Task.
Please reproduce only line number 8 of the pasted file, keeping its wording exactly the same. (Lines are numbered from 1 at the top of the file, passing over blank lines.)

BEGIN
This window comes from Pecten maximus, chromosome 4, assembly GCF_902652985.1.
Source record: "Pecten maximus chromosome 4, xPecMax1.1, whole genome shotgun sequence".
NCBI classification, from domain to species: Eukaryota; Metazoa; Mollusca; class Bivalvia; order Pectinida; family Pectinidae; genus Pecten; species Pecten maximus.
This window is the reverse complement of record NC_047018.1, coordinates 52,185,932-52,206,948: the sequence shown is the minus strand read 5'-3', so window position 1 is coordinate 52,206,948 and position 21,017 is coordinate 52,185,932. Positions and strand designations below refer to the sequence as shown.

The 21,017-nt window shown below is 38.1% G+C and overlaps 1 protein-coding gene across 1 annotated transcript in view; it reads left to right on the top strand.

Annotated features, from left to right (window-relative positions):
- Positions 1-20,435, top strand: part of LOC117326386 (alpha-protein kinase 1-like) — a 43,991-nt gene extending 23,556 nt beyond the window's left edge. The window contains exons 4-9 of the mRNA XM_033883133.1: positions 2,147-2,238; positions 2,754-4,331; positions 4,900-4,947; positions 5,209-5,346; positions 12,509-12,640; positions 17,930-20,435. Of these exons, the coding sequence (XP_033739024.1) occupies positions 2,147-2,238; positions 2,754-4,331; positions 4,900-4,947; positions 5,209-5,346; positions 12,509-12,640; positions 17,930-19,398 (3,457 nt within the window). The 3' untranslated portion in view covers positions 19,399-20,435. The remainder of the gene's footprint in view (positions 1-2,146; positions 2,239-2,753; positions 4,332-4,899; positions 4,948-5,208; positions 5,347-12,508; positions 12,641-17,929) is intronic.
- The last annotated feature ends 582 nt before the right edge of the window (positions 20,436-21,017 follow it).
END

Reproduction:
- The last annotated feature ends 582 nt before the right edge of the window (positions 20,436-21,017 follow it).